Usually, if the road you are driving on has street lights, but no speed limit sign, then the limit is 30mph. On the other hand, if there are street lights outside the 30mph zone, then the lamp posts will have the appropriate speed limit sign fixed to them. Usually, 40mph or 50mph.
Nerves are driving examination killers. Just focus on your driving and try to think of it as a normal lesson or a mock driving test. A common learner mistake is to start overthinking things, which takes your mind away from the actual driving and increases the likelihood of making a stupid mistake that you would not normally do.
Also, try not to think that you’ve made a mistake when the examiner takes notes. Don’t glance at what they’re writing and remember that the examiner writes down good things as well.
We’ve all heard this one. It’s vitally important that you adjust your mirrors as soon as you get into your car, and before you start the engine. Failure to adjust your mirrors on the driving test will be duly noted by your driving instructor.
When you turn a corner, it can be so easy to cross your hands on the steering wheel. DON’T DO IT!
When cornering, gently feed the wheel through your hands maintaining the recommended hand position of either 10:10 or 9.15 (as seen on a clock face). If you cross hands and hit a pothole there is a very real danger of losing control of the car and getting a broken wrist.
If you see a pedestrian walking a dog with a burgundy coloured coat, it means the person is deaf. The dog has been trained to alert its owner to specific noises so do not rev your engine or sound the horn unduly. Also, be aware that the person or dog might inadvertently step into the road.
A guide dog for a blind person wears a white harness with reflectors. Once again, the dog or pedestrian might step onto the road inadvertently. Keep an eye on them as you pass and drive carefully.
You must show that you are a safe and responsible driver to pass the driving test.
It is very easy for novice drivers to meander across their lane and end up hugging the kerb or the centre line, especially when changing gear. This is a grave and very common mistake but easily remedied.
When you look through your windscreen, simply line up the centre white line with a fixed point on the window. This could be the bottom right-hand corner, but any fixed point will do. It is now a simple matter to keep that point in your peripheral vision, so you don’t wander all over the road.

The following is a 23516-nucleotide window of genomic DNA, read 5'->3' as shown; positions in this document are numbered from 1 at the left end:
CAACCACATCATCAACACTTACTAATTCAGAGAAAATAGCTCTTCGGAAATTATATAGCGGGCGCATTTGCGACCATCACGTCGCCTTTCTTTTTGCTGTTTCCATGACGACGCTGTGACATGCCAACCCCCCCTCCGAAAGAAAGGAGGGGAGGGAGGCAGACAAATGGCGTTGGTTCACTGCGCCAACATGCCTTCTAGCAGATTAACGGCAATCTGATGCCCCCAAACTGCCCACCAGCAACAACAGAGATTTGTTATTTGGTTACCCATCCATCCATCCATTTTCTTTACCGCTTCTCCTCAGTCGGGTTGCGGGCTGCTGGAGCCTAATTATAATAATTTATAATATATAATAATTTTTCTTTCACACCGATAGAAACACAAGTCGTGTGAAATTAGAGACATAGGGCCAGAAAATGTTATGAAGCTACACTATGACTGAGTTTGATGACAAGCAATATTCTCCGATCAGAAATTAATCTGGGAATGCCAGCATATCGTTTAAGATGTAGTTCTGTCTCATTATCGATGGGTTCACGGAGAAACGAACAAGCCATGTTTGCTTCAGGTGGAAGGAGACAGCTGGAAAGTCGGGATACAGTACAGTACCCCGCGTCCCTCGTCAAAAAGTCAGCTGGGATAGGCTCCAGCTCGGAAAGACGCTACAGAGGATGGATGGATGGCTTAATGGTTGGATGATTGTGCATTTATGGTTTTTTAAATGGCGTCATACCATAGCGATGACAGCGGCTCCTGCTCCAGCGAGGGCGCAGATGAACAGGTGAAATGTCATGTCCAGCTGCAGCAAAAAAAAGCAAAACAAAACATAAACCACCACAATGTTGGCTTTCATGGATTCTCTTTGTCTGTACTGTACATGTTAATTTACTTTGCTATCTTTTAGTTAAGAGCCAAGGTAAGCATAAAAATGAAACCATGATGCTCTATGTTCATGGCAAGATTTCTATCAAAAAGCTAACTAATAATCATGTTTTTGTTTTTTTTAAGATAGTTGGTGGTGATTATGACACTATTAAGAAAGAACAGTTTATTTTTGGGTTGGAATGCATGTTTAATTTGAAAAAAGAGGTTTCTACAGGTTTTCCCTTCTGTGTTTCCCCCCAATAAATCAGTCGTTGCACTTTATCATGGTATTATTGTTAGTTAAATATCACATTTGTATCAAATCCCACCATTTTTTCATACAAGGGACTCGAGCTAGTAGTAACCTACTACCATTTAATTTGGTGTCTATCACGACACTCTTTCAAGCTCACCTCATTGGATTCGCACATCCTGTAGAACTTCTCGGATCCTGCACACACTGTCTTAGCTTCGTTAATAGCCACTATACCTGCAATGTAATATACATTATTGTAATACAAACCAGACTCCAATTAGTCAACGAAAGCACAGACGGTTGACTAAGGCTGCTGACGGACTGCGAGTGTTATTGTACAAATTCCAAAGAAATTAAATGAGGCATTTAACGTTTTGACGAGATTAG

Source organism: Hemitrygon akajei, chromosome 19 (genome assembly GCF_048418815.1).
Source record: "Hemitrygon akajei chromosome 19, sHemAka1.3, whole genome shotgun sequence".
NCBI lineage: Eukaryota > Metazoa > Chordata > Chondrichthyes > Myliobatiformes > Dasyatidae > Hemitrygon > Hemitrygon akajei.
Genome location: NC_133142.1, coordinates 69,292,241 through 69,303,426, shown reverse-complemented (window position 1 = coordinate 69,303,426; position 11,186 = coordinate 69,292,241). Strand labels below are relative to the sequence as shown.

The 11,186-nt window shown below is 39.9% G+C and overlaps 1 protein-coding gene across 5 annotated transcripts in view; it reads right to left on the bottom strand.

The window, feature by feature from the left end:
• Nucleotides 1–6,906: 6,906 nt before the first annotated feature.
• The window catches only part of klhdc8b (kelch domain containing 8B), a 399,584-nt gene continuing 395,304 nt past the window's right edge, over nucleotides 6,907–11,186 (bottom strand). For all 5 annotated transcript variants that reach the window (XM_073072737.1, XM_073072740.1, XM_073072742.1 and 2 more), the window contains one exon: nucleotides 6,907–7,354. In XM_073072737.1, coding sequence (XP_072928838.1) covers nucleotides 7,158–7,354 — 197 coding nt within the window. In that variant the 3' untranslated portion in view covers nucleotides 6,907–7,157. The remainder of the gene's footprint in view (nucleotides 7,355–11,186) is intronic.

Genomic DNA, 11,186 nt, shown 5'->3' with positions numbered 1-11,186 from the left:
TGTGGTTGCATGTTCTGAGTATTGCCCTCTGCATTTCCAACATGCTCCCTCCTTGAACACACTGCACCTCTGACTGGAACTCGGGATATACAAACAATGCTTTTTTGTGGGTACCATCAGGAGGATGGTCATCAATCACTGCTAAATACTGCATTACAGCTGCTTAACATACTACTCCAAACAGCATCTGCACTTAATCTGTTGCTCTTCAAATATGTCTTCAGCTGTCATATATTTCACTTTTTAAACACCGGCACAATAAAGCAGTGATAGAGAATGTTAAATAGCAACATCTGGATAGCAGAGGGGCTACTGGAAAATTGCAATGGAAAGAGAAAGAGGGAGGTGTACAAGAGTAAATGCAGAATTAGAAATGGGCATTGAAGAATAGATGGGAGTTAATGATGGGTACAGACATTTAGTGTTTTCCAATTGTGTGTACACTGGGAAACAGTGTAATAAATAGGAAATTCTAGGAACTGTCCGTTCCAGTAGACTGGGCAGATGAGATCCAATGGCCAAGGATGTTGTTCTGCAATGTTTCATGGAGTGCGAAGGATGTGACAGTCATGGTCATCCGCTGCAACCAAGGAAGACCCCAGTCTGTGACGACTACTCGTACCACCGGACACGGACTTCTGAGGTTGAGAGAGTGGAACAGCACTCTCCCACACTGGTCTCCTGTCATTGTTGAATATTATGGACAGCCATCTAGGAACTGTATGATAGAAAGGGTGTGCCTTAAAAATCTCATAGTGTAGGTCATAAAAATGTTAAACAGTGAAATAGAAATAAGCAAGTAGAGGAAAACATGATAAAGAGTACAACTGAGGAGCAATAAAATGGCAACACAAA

Parallel parking is known to be one of the most difficult things to be commonly tested on the driving test in the UK. Many drivers hate parallel parking and go to great lengths to avoid having to parallel park unless they absolutely have to.
The only way to master the art of parallel parking is to practice, practice and practice! Luckily for you, there are some methods that are easier than others.
Mock driving tests are great because they prepare you for test conditions. We recommend you to take at least one mock driving test so you know what to expect, and it may also help settle your nerves for the real test.
A good night’s sleep is probably much more important than you think. Most people require about 8 hours of sleep per night and that’s what you should aim for before the driving test. It will help you get more relaxed and you’ll be less likely to make mistakes.
There are many online resources to help you find driving tips for driving in the UK. The obvious one is the Highway Code, published online and in hardcopy by the Driver and Vehicle Standards Agency (DVSA).
Another great option to read online resources and practice is Zutobi driving theory prep, which is designed to help learner drivers revise and pass their theory test and driving test. It’s also a useful resource to provide refresher safe driving tips for those who have already passed their theory test.